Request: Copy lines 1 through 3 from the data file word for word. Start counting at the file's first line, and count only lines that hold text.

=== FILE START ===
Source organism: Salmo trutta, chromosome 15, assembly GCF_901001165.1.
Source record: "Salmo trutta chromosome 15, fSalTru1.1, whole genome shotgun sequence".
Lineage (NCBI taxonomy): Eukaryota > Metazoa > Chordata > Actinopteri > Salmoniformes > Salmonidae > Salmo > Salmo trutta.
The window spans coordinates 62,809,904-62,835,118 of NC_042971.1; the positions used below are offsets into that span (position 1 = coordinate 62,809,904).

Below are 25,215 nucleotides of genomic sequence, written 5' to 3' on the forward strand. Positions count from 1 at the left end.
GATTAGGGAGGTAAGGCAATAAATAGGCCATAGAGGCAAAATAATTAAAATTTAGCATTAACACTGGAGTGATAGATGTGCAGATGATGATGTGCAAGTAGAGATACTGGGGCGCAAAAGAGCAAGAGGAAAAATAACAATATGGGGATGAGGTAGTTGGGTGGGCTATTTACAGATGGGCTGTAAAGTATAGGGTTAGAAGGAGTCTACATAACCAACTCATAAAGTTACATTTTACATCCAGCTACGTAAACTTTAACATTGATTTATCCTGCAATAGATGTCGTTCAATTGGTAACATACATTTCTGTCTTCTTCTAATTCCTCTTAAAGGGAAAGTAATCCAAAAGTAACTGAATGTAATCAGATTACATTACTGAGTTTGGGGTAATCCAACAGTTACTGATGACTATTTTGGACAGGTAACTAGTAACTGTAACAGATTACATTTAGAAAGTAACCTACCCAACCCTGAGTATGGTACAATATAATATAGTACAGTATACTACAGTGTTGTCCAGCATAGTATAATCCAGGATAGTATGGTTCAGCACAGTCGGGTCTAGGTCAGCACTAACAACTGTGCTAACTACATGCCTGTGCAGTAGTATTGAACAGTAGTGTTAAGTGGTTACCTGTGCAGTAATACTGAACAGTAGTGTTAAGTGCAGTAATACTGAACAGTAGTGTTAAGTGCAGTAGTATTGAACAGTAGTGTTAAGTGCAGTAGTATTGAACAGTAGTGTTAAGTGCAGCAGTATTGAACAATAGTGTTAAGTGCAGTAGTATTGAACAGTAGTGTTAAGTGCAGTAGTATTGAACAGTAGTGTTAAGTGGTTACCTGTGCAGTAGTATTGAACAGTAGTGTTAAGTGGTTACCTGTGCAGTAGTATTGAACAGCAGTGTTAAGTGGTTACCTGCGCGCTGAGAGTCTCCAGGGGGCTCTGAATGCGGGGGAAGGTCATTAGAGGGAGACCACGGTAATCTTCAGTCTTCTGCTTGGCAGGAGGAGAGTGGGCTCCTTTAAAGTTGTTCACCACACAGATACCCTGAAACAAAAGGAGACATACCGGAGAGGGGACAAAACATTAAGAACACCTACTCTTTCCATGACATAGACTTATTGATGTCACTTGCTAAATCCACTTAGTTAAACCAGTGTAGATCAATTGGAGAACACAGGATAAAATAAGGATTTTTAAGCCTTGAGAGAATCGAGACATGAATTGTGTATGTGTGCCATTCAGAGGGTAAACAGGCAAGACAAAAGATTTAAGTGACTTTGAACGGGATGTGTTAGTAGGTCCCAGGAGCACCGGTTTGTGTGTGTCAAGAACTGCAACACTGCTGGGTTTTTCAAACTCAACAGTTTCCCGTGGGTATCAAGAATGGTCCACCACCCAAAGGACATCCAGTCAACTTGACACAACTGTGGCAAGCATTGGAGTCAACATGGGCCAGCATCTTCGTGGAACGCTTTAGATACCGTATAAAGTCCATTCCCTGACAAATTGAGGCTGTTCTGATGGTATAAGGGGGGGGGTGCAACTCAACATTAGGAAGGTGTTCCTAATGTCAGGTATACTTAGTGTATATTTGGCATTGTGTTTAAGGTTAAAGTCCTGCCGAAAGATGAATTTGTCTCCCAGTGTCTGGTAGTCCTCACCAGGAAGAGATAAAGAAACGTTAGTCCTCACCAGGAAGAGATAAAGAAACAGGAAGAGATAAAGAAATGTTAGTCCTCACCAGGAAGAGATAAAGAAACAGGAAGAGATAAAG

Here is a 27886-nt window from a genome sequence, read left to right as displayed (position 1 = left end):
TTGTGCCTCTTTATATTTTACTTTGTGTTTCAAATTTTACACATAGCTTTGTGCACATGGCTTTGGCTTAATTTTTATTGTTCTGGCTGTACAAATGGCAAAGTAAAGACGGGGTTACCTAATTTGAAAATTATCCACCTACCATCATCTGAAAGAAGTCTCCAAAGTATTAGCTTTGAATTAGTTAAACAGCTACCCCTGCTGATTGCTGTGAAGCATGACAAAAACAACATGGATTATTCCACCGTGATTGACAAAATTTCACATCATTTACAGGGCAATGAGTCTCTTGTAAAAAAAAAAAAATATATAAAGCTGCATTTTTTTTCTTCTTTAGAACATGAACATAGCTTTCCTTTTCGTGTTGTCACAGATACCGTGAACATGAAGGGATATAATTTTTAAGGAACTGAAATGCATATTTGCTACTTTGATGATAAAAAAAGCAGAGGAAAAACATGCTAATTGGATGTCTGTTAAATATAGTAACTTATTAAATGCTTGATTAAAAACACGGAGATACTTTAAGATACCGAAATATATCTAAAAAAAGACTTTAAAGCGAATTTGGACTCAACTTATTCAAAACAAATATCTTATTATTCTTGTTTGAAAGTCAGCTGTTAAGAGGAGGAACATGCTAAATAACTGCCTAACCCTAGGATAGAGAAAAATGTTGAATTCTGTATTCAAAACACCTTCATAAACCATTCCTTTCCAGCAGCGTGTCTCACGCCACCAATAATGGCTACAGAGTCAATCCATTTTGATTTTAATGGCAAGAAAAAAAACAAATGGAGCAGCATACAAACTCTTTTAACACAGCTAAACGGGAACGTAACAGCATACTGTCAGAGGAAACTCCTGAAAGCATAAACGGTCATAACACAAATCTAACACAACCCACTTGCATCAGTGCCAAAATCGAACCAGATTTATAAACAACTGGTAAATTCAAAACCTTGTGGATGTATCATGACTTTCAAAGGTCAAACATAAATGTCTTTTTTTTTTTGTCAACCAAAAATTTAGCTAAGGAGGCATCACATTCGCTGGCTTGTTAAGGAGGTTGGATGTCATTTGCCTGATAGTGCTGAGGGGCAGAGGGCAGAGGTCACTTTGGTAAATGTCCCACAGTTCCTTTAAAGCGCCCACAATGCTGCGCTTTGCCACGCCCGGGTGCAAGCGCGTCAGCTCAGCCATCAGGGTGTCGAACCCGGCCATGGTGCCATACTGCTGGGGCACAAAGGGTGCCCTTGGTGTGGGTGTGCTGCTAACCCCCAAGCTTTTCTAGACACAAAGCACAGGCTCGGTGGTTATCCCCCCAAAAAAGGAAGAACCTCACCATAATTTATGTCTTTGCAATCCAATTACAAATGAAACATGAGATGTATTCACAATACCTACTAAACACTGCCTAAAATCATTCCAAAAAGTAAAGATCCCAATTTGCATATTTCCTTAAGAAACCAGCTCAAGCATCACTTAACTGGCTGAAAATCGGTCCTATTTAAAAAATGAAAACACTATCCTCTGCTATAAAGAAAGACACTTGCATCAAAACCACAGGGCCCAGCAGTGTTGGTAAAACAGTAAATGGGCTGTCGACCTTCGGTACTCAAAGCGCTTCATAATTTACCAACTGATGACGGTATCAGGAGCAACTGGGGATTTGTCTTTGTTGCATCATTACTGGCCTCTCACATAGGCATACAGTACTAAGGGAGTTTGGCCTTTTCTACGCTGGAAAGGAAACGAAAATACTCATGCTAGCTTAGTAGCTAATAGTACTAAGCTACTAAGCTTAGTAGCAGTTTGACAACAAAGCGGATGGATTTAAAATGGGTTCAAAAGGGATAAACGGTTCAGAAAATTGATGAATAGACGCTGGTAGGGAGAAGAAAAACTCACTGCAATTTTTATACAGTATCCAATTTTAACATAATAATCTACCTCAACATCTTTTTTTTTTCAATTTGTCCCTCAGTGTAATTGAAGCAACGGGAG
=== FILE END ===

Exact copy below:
Source organism: Salmo trutta, chromosome 15, assembly GCF_901001165.1.
Source record: "Salmo trutta chromosome 15, fSalTru1.1, whole genome shotgun sequence".
Lineage (NCBI taxonomy): Eukaryota > Metazoa > Chordata > Actinopteri > Salmoniformes > Salmonidae > Salmo > Salmo trutta.